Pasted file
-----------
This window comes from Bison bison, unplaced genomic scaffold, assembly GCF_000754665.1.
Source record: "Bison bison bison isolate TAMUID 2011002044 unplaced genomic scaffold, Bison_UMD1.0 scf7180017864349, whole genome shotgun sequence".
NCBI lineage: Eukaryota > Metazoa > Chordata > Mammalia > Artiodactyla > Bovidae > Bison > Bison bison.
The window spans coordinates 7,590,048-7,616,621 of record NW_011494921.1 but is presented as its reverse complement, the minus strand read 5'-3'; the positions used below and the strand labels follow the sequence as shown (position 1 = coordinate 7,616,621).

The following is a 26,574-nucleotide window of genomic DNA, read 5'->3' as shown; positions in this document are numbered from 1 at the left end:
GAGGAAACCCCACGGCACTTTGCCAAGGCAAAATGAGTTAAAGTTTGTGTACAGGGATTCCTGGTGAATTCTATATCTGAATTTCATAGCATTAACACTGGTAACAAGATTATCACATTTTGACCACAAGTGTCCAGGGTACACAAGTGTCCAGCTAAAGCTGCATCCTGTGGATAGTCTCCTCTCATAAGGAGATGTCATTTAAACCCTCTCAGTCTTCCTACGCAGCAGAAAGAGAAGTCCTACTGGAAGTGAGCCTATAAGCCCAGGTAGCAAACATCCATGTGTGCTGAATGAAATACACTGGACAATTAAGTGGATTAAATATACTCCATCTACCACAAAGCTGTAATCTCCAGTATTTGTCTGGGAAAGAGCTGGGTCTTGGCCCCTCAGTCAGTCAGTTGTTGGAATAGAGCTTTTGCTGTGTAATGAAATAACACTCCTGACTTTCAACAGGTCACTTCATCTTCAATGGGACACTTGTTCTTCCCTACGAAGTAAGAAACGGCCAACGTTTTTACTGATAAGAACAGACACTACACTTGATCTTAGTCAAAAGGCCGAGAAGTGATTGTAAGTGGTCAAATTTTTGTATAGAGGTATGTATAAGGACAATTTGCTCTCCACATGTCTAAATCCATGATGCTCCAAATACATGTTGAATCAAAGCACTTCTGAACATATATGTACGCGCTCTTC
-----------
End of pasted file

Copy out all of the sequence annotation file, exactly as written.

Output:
This window comes from Bison bison, unplaced genomic scaffold, assembly GCF_000754665.1.
Source record: "Bison bison bison isolate TAMUID 2011002044 unplaced genomic scaffold, Bison_UMD1.0 scf7180017864349, whole genome shotgun sequence".
NCBI lineage: Eukaryota > Metazoa > Chordata > Mammalia > Artiodactyla > Bovidae > Bison > Bison bison.
The window spans coordinates 7,590,048-7,616,621 of record NW_011494921.1 but is presented as its reverse complement, the minus strand read 5'-3'; the positions used below and the strand labels follow the sequence as shown (position 1 = coordinate 7,616,621).

The following is a 26,574-nucleotide window of genomic DNA, read 5'->3' as shown; positions in this document are numbered from 1 at the left end:
GAGGAAACCCCACGGCACTTTGCCAAGGCAAAATGAGTTAAAGTTTGTGTACAGGGATTCCTGGTGAATTCTATATCTGAATTTCATAGCATTAACACTGGTAACAAGATTATCACATTTTGACCACAAGTGTCCAGGGTACACAAGTGTCCAGCTAAAGCTGCATCCTGTGGATAGTCTCCTCTCATAAGGAGATGTCATTTAAACCCTCTCAGTCTTCCTACGCAGCAGAAAGAGAAGTCCTACTGGAAGTGAGCCTATAAGCCCAGGTAGCAAACATCCATGTGTGCTGAATGAAATACACTGGACAATTAAGTGGATTAAATATACTCCATCTACCACAAAGCTGTAATCTCCAGTATTTGTCTGGGAAAGAGCTGGGTCTTGGCCCCTCAGTCAGTCAGTTGTTGGAATAGAGCTTTTGCTGTGTAATGAAATAACACTCCTGACTTTCAACAGGTCACTTCATCTTCAATGGGACACTTGTTCTTCCCTACGAAGTAAGAAACGGCCAACGTTTTTACTGATAAGAACAGACACTACACTTGATCTTAGTCAAAAGGCCGAGAAGTGATTGTAAGTGGTCAAATTTTTGTATAGAGGTATGTATAAGGACAATTTGCTCTCCACATGTCTAAATCCATGATGCTCCAAATACATGTTGAATCAAAGCACTTCTGAACATATATGTACGCGCTCTTC